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Saturday, 6 March 2010

This Is Really Not A Love Song.

Bruce Springsteen sang in 'No Retreat No Surrender'  that you can learn more from a three minute record than you can ever learn in school. Track down that old form teacher who confiscated your walkman/ discman/ mp3 player and show him/her the following list! Who said popular songs are all vacuous fluff and confection?

1. 'Being Boiled' (1981) The Human League
Phil Oakey and company stand up for animal rights and protests against the mass exploitation of silkworms.
Vocabulary enriching lyric: "sericulture" (The cultivation of silkworms for silk)


2. 'Free Your Mind' (1992) En Vogue
Don't judge by appearances! Down with damaging stereotypes! These four ladies rap and roar their polemic, although their leather and lace costumes in the video does dent their credibility.
Vocabulary enriching lyric: "synecdoche"  (Using a small part, such as an individual, to judge a whole group, i.e race or culture in the case of this song)


3. "Remembrance Day" (1987) Bryan Adams
Everything he does is not just MOR rock and aweshucks love balladry. Here's a restrained tribute to the role of Canadian soldiers in World War I.
Interesting Fact written into song lyrics: "By October 1918, Cambrai had fallen"  Surely the only reference to the 1918 Hundred Days Offensive by the Allied Powers, in rock music?


4. "Wuthering Heights" (1979) Kate Bush
It doesn't get more literary than this tune. The haunting refrain of 'Heathcliff! Its me, Cathy! I've come home, let me into your window!" evokes and distills the essence of Emily Bronte's classic novel more effectively than a dozen Yorknotes study guides.


5. "One Week" (1998) Barenaked Ladies
There has to be one pop-culture referencing song on this list. Jason Mraz has based his entire career around this song and with good reason, the references fly in, in a relentless stream:, Alfred Hitchcock and Akira Kurosawa, Harrison Ford and Aquaman are namechecked.


6. "Enola Gay" (1984) Orchestral Manoevres in the Dark
More history, now its World War 2, or to be more specific, the end of WW2. OMD sing about the plane that dropped the atom bomb on Hiroshima.
Interesting fact worked into song title: The name of the plane! Genius!


7. "Invisible Sun" (1981) The Police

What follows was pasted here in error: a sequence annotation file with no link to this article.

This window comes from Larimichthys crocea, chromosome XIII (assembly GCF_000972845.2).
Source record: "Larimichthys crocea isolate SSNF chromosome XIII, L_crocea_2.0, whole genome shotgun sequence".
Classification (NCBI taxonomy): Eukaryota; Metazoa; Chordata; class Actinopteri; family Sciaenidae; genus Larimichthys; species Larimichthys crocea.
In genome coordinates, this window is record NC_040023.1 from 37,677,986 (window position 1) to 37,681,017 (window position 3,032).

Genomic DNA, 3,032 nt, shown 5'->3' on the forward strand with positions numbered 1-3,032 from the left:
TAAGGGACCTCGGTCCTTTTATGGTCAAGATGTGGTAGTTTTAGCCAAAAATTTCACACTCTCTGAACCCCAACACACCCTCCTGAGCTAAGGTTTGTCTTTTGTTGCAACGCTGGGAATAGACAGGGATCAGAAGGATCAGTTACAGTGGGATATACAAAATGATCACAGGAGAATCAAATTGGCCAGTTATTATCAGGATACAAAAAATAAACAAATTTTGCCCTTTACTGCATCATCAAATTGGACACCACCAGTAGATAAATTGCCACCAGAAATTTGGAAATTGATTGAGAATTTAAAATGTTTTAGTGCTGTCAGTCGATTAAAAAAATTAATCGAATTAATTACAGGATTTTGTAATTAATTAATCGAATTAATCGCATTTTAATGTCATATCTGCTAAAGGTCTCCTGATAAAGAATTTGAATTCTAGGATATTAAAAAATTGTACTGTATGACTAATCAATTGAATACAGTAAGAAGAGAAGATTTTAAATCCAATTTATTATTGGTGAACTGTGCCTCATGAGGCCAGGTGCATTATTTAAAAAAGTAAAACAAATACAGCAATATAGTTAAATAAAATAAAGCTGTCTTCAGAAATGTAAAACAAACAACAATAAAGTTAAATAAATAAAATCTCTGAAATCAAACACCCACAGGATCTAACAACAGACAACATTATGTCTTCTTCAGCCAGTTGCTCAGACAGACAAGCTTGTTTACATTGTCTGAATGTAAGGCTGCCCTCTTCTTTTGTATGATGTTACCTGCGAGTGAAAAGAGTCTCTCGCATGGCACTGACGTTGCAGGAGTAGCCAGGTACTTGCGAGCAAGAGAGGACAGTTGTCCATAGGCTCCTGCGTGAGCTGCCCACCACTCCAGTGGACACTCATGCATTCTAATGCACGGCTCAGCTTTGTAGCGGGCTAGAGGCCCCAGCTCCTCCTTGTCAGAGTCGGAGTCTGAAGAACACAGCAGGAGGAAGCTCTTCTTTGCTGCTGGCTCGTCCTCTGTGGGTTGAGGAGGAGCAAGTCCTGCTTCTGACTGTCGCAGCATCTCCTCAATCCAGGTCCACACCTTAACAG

A dark song about the political tensions in Northern Ireland, but not difficult to listen to. Banned by the BBC upon release - how rock and roll is that?
Vocabulary enriching lyric: 'armalite'. aka the AR-18 assault rifle.


8. "Cemetry Gates" (1987) The Smiths
Smart lyrics from Morissey, the Ocasr Wilde-o-phile. Apparantly about poetry battles and questions of attribution that take place in the titular graveyard.
Educational advice written into lyrics : A warning against plagiarism: "Always someone somewhere, with a big nose  who knows!"


9. "Once In a Lifetime" (1980) Talking Heads
You may have first heard this song used in the trailer for 'The Truman Show' It combines existentialism and fears of looming mid-life crisis with a beautiful chorus that, once heard, may never leave your brain.
Educational note on music video: Incorporates footage of tribal dancing and sign language (and I'm not referring to David Byrne's dancing and hand gestures..)


10. "MLK" (1984) U2
"Pride In the Name of Love" maybe the more obvious song about Martin Luther King, but 'MLK" is the shorter and more subtle piece.


Do you have any examples of smart pop(ular) songs? Post them in Comments please.






9 comments:

Miss Canabiss said...

citizen fish- meltdown, its about global warming

Jemi Fraser said...

Billy Joel's We Didn't Start the Fire was a huge hit with history teachers because of all the references. Kids loved it too :)

RasoirJ said...

Great idea for a post. For me, it's James McMurtry with "Just Us Kids," a masterpiece of failed dreams in five verses that makes you want to sing along.

leithalthinking said...

Jackson Browne's Lives in the Balance and Where were You? to name a few. For Australian reference, Paul Kelly's From Little Things Big Things Grow and The Cake and The Candle. Yes great idea for a post.

Lisa and Laura said...

Love this! Now I've got En Vogue stuck in my head.

Crimey said...

System of a Down, "Chop Suey".

Your post got me to thinking that a lot of lyrics have underlying meaning, some that are more relevant/clear to some than to others.

Jayne said...

I really enjoyed reading this - love your list. Flicking through my ipod and there's Procul Harem's 'A Whiter Shade of Pale' that references Chaucer's Canterbury Tales. :)

Crafty Green poet said...

If you're talking inetlligently written lyrics dealing with issues then loads of songs by Indigo Girls and Ani di Franco, or Bruce Cockburn (though he tends to be less lyrical about it). For literary references? Hmm, I'll have a think about that...

succesdescandale said...

Patti Smith (Glitter In Their Eyes) and R.E.M. spring to mind... Suede too!

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